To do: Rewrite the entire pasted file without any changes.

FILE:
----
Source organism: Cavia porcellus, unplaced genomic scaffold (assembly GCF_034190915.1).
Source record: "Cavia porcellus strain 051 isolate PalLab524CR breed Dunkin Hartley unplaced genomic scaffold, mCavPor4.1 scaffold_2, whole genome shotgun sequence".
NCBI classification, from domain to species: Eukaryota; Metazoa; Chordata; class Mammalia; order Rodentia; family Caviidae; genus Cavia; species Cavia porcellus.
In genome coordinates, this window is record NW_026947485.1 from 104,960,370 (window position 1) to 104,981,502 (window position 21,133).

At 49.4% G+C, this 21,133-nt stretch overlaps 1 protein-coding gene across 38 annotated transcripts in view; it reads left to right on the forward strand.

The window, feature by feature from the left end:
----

Source organism: Cavia porcellus, unplaced genomic scaffold (assembly GCF_034190915.1).
Source record: "Cavia porcellus strain 051 isolate PalLab524CR breed Dunkin Hartley unplaced genomic scaffold, mCavPor4.1 scaffold_2, whole genome shotgun sequence".
NCBI classification, from domain to species: Eukaryota; Metazoa; Chordata; class Mammalia; order Rodentia; family Caviidae; genus Cavia; species Cavia porcellus.
In genome coordinates, this window is record NW_026947485.1 from 104,960,370 (window position 1) to 104,981,502 (window position 21,133).

At 49.4% G+C, this 21,133-nt stretch overlaps 1 protein-coding gene across 38 annotated transcripts in view; it reads left to right on the forward strand.

The window, feature by feature from the left end: